How to Remove and Dispose of a Chain Link Fence
Whether you’re looking to replace an old fence or simply get rid of it, follow our guide for easy removal from start to finish.
How to Completely Take Down Your Chain Link Fence in 5 Steps
Whether you have old chain link fencing that is rusted or damaged, or you’re looking to update your property, learn how to remove it and get rid of it yourself. Luckily, taking it down is a relatively easy DIY project, and once you’re finished, we’ll walk you through the top four ways to dispose of chain link fencing.
Chain Link Fence FAQs
How much does it cost for chain link fence removal?
If you need to work with a professional, removal can cost anywhere from $3 - $5 per foot. Removing a chain link fence is inexpensive, if you do it yourself since you will only need to cover the costs of supplies, many of which you may already have in your toolbox.
What is the value of chain link fence scrap metal?
Chain link fences are usually made of galvanized or vinyl coated steel, which go for $0.03 - $0.05 per pound. Keep in mind this rate varies state to state.
How can I remove rust from my chain link fence?
Remove any loose rust with a garden hose by spraying the area with a high pressure nozzle. Then, scrub the area with an abrasive material, like steel wool, a wire brush or sandpaper. If the rust is stubborn, use white vinegar or naval jelly to chemically treat the fence.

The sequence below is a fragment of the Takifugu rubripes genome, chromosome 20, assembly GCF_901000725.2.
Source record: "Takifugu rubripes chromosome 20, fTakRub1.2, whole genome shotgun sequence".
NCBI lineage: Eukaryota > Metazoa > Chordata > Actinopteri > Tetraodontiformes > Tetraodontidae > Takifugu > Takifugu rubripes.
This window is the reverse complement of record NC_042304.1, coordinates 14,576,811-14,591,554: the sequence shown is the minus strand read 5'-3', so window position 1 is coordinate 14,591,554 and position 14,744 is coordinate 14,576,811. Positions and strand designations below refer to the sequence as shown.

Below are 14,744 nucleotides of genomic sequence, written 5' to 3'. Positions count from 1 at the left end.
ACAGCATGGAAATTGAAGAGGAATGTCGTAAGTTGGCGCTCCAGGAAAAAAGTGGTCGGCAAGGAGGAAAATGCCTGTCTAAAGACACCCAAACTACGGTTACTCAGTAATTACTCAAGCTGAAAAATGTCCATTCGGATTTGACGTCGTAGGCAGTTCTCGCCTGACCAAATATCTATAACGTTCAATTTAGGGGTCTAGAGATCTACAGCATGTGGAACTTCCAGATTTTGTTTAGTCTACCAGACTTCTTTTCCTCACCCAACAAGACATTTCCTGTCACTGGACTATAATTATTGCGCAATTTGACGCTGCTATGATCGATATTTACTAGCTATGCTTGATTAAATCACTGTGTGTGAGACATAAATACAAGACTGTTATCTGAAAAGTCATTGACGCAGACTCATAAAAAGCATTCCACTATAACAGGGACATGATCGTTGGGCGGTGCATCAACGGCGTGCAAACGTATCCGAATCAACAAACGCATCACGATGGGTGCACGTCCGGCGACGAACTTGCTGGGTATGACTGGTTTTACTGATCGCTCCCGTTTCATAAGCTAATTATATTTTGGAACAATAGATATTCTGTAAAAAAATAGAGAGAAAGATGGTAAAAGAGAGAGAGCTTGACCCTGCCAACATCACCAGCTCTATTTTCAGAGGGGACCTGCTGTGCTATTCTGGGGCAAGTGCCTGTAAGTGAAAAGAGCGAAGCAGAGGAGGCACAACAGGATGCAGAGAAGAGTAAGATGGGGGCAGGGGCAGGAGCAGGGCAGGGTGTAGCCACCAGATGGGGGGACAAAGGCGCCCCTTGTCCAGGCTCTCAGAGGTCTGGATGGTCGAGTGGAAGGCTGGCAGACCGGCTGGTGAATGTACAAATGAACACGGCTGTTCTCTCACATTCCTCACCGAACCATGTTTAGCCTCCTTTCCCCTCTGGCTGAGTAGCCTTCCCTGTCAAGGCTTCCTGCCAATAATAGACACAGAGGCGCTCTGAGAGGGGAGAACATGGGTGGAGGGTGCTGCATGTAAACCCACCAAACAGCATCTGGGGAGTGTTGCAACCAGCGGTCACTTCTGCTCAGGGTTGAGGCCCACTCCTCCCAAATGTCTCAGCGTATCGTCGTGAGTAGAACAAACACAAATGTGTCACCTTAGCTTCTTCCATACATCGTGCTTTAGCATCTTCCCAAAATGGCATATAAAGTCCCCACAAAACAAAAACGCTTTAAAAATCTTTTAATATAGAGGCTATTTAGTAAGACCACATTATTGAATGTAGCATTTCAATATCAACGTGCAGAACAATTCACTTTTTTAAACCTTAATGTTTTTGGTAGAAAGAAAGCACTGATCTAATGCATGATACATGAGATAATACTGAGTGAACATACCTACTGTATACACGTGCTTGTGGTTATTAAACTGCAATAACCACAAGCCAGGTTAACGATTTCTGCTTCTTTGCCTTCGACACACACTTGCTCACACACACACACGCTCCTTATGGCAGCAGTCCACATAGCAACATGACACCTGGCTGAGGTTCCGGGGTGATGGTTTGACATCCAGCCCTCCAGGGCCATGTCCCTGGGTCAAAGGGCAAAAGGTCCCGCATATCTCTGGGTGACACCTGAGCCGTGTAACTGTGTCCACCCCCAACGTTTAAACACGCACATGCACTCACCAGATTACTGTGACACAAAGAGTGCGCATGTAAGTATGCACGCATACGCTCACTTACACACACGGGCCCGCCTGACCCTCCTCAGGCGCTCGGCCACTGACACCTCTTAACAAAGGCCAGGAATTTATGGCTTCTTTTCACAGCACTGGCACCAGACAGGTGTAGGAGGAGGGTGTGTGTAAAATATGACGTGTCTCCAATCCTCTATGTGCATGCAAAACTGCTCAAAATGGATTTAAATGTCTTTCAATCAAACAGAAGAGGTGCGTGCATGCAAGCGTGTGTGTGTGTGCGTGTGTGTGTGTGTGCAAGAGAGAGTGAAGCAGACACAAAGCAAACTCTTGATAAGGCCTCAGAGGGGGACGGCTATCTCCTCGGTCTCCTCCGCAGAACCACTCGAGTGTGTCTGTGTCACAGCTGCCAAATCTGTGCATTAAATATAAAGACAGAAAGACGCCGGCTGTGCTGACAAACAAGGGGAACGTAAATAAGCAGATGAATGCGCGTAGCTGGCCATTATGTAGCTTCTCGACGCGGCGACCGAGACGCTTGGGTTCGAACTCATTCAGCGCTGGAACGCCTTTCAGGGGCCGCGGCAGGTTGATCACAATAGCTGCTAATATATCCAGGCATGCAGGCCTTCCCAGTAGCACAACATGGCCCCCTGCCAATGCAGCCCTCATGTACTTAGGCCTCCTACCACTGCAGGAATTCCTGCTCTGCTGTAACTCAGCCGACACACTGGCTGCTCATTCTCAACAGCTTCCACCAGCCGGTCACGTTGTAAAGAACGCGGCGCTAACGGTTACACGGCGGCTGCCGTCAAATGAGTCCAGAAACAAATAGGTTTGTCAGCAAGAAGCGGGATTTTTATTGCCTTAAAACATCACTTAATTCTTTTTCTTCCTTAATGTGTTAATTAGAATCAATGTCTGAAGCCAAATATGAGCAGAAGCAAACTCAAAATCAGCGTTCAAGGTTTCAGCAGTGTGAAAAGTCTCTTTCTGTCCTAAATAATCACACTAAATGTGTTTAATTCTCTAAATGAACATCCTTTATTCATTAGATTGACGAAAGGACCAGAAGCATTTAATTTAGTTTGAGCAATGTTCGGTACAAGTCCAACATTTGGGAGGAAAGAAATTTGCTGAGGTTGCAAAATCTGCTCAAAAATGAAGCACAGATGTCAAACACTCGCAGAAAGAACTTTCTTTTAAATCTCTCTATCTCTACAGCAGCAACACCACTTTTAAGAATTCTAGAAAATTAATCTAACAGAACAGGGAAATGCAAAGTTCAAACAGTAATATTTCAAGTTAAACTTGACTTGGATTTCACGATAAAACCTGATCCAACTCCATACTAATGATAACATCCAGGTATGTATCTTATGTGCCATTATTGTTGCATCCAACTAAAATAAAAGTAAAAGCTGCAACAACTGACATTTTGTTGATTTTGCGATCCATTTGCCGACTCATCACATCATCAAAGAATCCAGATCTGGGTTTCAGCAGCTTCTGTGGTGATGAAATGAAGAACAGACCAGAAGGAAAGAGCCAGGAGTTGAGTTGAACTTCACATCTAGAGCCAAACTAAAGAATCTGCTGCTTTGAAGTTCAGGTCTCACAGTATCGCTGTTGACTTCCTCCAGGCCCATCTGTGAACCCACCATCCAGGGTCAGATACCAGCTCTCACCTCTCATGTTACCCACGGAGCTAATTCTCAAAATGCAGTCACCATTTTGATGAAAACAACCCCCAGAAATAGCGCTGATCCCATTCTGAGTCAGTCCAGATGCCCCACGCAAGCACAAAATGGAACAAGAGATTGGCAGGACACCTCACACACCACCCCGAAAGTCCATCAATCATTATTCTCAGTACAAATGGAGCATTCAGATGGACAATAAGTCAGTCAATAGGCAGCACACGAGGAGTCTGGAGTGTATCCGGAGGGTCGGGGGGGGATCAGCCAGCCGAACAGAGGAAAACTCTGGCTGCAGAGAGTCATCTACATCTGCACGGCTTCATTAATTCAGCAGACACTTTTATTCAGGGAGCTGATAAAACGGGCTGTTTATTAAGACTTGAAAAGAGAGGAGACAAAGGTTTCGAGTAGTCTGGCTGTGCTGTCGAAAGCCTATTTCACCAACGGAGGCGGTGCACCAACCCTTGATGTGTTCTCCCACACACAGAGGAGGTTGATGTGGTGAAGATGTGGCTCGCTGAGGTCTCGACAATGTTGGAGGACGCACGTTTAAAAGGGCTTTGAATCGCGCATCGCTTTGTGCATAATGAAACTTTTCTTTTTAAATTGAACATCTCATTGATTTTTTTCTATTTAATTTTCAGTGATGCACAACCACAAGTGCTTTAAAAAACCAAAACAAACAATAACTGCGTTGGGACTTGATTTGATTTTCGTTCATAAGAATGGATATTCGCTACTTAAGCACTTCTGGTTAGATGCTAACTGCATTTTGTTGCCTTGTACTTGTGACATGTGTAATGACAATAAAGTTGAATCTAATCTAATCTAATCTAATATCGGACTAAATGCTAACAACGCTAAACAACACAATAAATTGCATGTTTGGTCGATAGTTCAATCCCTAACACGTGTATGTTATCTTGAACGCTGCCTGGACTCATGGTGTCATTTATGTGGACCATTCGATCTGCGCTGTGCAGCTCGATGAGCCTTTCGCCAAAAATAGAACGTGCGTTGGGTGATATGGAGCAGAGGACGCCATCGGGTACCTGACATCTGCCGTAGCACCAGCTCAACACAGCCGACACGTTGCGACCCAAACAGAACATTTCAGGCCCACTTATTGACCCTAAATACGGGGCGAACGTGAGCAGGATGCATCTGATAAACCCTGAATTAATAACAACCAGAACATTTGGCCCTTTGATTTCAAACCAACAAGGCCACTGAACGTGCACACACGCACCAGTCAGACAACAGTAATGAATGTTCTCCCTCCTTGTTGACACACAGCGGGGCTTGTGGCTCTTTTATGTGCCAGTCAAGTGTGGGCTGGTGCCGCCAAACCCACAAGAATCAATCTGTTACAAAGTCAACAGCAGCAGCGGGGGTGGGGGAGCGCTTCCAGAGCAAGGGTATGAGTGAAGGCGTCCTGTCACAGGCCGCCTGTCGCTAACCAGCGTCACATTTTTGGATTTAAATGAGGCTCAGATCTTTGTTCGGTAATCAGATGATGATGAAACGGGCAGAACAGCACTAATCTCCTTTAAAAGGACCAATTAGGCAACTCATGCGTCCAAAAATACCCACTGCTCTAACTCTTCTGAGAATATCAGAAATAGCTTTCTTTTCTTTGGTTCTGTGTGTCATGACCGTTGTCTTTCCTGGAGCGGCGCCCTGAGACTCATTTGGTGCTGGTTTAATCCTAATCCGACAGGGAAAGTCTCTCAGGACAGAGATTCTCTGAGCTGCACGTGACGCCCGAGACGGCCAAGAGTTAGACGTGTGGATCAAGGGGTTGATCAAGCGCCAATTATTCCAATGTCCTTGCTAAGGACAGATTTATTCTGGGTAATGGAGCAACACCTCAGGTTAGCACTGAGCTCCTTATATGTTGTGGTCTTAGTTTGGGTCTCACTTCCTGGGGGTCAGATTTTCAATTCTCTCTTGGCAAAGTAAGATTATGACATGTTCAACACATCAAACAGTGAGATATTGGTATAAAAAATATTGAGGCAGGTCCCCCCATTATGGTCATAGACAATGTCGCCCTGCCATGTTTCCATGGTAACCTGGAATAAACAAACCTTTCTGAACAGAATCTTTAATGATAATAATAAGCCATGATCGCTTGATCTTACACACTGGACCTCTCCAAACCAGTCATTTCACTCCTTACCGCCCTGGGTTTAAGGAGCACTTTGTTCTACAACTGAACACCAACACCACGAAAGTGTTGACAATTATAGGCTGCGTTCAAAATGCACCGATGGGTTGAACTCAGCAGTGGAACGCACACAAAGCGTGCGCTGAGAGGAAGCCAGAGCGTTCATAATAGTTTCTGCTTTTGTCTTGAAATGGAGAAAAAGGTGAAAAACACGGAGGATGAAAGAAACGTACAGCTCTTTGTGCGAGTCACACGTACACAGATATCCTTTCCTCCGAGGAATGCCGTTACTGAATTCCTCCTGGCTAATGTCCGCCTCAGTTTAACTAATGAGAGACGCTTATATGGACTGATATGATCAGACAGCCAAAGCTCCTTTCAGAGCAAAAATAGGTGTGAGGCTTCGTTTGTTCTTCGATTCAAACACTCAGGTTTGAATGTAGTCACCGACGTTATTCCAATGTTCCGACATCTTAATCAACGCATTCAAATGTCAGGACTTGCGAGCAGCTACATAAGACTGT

The right tools make any demolition job easier. Most supplies needed to tear out a chain link fence can be found in a standard toolbox.
Tools to Remove a Chain Link Fence
Non-slip pipe wrench
How to Remove a Chain Link Fence
With your tools and safety gear at the ready, it’s time to get to work tearing out your fence.
1. Relocate Plants
Remove any plants that may be harmed during the process. Transplant them to another area of your yard or a planter if desired. If you don’t want or need the extra greenery, tear the vegetation out. This step may need to be completed at a later time if you have stubborn overgrowth that has intertwined itself with the fencing. Lay the fence down after you have completed steps 2 through 4 to get rid of both plants and fencing.
Tossing other outdoor debris? Get rid of yard waste all at once with a dumpster rental.
2. Separate Fence Caps and Clamps
Begin at the corner of the fence and remove the clamps. These are metal brackets secured with bolts that attach to the chain link fabric on the posts and top tension bar.
Loosen the bolts with a wrench and remove the bracket. Pull the clamps off the fence post and discard them with the bolts. The chain link will loosen but usually doesn’t fall. When you encounter a post with a cap attached to the top rail, remove it by taking out the nut and bolt.